Panama in Focus

(by Bank of America Global Research Sept. 2021 – charts excluded)

We remain constructive, despite the fiscal risks.

We continue having an optimistic view on Panama’s outlook – notwithstanding the large fiscal deficit and hesitancy in taking action on pension reform – mainly because we trust the growth engine of the economy. It is an engine that has more cylinders than the growth motors of other LatAm countries. In the short-term, growth is more important, and Panama has time before fiscal reforms become unavoidable.

The Long Way to Economic Recovery

Perhaps not the best moment to digest fiscal tightening

In this moment, the economy is not in good shape to digest fiscal tightening. Last year GDP contracted 17.9%, the second-worst contraction in all LatAm (after Venezuela), with scarring effects in the form of bankrupted firms and lost jobs. The latest reading on the unemployment rate is 18.5%, in a country where the unemployment rate averaged 5% in the ten years prior to COVID-19.

Seasonally adjusted GDP in 2Q21 similar to almost five years ago

GDP rebounded 40% in 2Q21, but the level is still depressed. Adjusting the data for seasonality, one can see that GDP in 2Q21 was roughly similar to the size the economy had in the last quarter of 2016. Almost five years ago. In fact, sequentially (quarter-over- quarter), GDP contracted in 2Q.

There is marked duality on economic sectors: tradables vs. non-tradables

With the exception of tourism, which remains very weak, economic activities linked to external demand are substantially overperforming those associated with the domestic market. The Canal, ports & logistics, exports (especially copper), and the Colon Free Zone have picked up a lot.

In contrast, most indicators related to domestic demand are either weak (eg, non- residential construction, credit, labor market) or recovering moderately (electricity, water, meat production, deposits, auto sales). With a few exceptions, such as imports, fuel sales, manufacturing of alcoholic beverages and residential construction.

We forecast growth of 9.5% in 2021, and around 5% potential thereafter

Our GDP growth forecasts for 2021 and 2022 are unchanged at 9.5% and 5%, respectively. We believe the pre-pandemic GDP level is not likely to be recovered until 2023. Nevertheless, we have high conviction that Panama will see robust economic expansions again in the coming years.

Recovering Panama’s pre-pandemic potential growth rate is important because it will be the main driver of reducing Panama’s debt ratio in the coming years (see analysis in EXD section) along with compliance with the new Fiscal Responsibility Law (FRL).

In our view, there are at least six good reasons to argue that potential growth will likely remain high in Panama:

i)          Most open economy to trade in LatAm

Panama’s trade openness – measured as exports plus imports of goods & services, divided by GDP – is above 100%, in real dollars. Arguably, the positive association between trade openness and fast GDP growth is one of the strongest empirical regularities in the economic literature.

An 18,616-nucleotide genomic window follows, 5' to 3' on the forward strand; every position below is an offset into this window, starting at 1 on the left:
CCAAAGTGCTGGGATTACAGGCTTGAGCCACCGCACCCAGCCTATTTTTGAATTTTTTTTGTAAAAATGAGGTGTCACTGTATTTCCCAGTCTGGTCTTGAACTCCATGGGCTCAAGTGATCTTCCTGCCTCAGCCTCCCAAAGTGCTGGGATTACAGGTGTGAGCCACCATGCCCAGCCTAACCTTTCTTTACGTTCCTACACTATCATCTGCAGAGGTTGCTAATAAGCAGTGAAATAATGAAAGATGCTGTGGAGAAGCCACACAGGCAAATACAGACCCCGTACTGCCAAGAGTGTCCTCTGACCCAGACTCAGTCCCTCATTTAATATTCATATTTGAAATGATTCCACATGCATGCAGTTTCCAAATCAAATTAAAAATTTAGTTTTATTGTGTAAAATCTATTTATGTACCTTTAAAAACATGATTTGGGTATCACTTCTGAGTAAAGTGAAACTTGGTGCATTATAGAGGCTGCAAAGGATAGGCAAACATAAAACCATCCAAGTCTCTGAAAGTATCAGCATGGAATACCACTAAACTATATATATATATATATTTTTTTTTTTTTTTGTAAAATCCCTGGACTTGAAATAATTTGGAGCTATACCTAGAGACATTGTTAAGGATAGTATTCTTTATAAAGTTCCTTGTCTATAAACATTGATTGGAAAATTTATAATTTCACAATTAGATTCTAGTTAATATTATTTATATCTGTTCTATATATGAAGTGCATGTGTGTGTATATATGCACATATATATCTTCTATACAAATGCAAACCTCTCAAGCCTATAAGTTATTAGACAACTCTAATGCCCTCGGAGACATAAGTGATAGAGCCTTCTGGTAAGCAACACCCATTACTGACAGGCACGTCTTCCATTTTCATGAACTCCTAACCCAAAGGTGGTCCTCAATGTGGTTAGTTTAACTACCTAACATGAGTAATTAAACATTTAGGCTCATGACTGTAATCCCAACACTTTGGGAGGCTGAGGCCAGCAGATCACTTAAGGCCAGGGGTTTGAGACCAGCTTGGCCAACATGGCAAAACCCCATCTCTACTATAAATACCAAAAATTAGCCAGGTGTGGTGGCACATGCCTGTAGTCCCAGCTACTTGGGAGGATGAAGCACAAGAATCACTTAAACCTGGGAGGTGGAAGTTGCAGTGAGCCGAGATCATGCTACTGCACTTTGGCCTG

ii)         High savings and investment ratios

The investment ratio (gross fixed investment to GDP) dropped to 26% in 2020, which is still high by pre-pandemic LatAm standards, and averaged 38% in the thirteen years prior to COVID-19, for which there is available national accounts data (with the current base year). It has been one of the highest in the world, for a long time, allowing Panama to accumulate a large capital stock.

iii)        Very high credit to GDP

Financial credit to GDP in Panama is close to 100% of GDP, among the highest in the region. This is another powerful empirical regularity. Countries that have high financial penetration are able to channel savings into investments more effectively.

If there is an entrepreneur that needs credit, a person that needs financing to study, or in general a profitable project opportunity that requires capital, the Panamanian economy will do a better job at satisfying this demand that LatAm peers. In Argentina, for example, credit to GDP is around 15%. In Mexico and Peru, it’s roughly 40%.

iv)        Maybe the most diversified economy in LatAm

Panama might be the most diversified economy in LatAm, together with Mexico. It is a country that predominantly exports services. In addition to the Canal, it has a large financial system and the second largest Free Trade Zone in the world (after Hong Kong), focused on re-exports, which is accounted as part of the commerce sector in the national accounts. It also gets significant revenues from the exports of ports & logistics services, tourism, and telecom.

In addition, the construction sector is sizable, mirroring high investment, but it has been shrinking. A new booming industry is metallic mining. We expect mining exports to be reach close to US$ 3bn (5% of GDP) from literally zero in 2018.

v)         High GDP per capita reduces scope for social protests

Although Chile is a fair counter example, countries with high GDP per capita like Panama

– the highest in LatAm, in fact – should be less fertile ground for social protests.

vi)        Stable politics and no imminent threat of populism

Since the end of the military government in the late 80s, only three parties have alternated power in Panama (PRD, PP and CD). The three of them are market friendly. Market-friendly politics are usually conducive to stronger business sentiment and investment.